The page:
The protective housing 1 stands on the ground on the lower supporting feet 14, 15. It can be seen here that as a result the outer surface 13 no longer rests directly on the floor and is thus protected against scratching and soiling. Equal protection is also achieved if the protective housing 1 rests on the floor on the other sides 10, 11, 12 or rests on a different support, e.g. on a work bench. To constitute a stable stack, the corresponding supporting feet 14, 15 of the upper, stacked protective housing 2 interlock with the upper supporting feet of the lower protective housing 1. The exact design of the supporting feet 14, 15 can best be seen in FIG. 2. The supporting feet 14, 15 are in the form of elbows 16, 17. The cross-section of the arms of the elbows being trapezoidal. Two by two, the elbows on one surface are offset by the width of an elbow arm towards the middle, so that the offset position of the elbows 16, 17 as shown in FIGS. 2,2A results in a stack, constituting an antislipping device. The inclined trapezoidal surfaces of the elbows 16, 17 are needed to remove the piece from the mold and at the same time constitute good pitch in stacking.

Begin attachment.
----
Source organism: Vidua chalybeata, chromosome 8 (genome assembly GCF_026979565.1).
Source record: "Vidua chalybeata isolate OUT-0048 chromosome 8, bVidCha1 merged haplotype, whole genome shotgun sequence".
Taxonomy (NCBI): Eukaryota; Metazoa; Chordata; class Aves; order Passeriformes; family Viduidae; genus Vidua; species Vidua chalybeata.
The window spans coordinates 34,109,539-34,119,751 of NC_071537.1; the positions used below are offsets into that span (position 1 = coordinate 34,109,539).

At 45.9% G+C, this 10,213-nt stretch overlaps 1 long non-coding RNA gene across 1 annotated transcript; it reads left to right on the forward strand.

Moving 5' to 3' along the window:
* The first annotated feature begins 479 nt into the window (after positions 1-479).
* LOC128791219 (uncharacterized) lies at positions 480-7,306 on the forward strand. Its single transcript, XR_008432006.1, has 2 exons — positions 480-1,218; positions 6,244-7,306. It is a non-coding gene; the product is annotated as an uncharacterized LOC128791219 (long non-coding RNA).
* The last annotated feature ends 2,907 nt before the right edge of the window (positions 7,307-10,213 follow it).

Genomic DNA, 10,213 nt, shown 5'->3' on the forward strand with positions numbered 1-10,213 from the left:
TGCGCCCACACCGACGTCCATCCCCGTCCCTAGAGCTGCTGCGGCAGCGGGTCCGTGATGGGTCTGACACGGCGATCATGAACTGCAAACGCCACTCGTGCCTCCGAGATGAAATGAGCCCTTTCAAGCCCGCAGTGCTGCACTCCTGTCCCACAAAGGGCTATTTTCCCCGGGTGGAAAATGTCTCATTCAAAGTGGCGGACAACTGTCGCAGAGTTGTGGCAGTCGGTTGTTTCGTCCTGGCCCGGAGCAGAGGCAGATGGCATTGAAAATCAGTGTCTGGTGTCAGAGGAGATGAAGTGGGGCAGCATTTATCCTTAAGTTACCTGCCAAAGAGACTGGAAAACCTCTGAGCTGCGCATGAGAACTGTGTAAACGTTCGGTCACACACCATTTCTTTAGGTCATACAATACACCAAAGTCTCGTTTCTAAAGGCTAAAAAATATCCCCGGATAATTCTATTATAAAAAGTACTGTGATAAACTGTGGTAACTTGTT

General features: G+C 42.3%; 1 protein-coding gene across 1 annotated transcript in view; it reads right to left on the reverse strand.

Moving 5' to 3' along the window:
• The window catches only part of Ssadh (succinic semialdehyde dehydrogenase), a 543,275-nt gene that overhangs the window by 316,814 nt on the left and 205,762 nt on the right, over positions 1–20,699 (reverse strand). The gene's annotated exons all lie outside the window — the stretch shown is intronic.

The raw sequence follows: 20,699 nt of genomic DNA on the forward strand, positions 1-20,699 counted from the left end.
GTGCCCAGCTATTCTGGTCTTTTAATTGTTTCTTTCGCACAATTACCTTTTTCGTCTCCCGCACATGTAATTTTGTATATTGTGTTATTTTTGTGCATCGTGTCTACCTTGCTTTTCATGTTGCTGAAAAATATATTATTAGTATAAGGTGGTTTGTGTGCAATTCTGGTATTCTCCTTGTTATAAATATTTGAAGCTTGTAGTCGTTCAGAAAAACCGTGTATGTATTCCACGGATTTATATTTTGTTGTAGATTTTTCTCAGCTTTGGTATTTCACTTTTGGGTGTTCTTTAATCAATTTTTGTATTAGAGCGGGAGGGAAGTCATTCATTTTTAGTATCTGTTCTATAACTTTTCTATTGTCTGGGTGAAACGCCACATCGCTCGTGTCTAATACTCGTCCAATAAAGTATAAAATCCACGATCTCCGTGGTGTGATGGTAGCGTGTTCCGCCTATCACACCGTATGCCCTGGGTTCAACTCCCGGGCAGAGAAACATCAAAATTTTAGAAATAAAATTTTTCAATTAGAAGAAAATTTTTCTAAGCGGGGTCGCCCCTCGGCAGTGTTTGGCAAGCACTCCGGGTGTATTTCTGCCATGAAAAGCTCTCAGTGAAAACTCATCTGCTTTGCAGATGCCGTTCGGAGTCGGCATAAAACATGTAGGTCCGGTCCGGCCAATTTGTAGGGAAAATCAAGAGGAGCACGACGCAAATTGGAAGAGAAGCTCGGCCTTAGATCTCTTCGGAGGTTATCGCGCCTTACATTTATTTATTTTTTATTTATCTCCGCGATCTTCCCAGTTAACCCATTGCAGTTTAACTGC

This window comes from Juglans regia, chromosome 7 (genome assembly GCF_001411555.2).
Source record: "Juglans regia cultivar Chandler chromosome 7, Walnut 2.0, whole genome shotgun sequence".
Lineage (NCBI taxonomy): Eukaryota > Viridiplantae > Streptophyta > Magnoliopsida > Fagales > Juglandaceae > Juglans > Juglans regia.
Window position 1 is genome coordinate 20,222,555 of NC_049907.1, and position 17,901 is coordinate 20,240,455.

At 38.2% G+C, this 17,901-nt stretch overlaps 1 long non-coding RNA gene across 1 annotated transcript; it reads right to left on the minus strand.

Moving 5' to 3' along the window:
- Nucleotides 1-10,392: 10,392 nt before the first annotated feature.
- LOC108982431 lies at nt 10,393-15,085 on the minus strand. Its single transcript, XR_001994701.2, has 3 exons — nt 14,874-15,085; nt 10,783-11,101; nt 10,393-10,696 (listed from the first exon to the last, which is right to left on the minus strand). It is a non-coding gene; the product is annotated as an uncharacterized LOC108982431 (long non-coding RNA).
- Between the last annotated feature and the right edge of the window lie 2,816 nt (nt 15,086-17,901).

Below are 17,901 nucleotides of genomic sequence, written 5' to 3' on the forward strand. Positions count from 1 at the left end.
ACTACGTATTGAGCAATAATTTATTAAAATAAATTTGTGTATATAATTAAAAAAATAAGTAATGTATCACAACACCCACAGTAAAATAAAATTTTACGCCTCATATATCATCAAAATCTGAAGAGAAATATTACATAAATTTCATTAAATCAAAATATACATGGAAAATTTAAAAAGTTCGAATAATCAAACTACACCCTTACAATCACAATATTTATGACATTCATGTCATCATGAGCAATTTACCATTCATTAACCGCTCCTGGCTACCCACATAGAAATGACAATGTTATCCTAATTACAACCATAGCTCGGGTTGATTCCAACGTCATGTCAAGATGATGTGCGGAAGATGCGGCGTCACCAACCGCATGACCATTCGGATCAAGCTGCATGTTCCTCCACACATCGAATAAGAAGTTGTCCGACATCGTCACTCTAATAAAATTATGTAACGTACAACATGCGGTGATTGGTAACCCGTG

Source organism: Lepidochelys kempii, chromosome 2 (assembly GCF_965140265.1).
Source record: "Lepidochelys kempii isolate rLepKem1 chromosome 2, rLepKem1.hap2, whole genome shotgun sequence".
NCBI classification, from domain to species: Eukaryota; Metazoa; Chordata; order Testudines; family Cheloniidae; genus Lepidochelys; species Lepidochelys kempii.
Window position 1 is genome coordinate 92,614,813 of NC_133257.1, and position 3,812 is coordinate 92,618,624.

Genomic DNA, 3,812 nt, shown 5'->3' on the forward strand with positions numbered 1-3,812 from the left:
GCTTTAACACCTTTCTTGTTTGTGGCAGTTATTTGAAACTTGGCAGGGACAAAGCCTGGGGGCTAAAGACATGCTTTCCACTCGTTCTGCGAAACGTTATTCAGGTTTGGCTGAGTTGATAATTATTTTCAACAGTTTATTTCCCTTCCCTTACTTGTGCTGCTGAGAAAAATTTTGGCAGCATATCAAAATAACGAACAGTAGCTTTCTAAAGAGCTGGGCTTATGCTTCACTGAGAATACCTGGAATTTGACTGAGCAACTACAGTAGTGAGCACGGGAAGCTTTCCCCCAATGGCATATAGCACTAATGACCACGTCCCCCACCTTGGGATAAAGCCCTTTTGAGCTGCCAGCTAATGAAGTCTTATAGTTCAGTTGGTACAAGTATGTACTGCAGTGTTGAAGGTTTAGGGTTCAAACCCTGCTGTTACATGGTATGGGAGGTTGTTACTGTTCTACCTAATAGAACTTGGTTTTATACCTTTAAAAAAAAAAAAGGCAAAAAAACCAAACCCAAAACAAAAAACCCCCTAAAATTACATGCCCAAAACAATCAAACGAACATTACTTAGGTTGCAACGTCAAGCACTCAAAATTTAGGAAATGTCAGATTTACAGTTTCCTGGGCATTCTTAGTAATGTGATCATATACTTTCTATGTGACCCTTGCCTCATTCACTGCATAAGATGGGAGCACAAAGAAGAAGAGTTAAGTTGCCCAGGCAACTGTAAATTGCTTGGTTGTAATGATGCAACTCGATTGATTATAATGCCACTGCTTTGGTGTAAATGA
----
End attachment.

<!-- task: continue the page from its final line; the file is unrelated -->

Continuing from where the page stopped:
FIG. 3 shows an embodiment of supporting feet 18, 19 in the form of straight blocks positioned at a right angle to the diagonals 20 of the support surface. The supporting feet of the opposite surface, rotated by 180°, are shown in broken lines so that the mutual support can be visualized FIG. 4 shows a similar arrangement with a U-shaped design of supporting feet 21 and the corresponding T-shaped supporting feet 22, which also interlock.
FIG. 5 shows a supporting foot 23 in the shape of a quarter circle, with its corresponding opposite piece 24. The contact surfaces can obviously be either concave or convex, and can also be closed into a circle.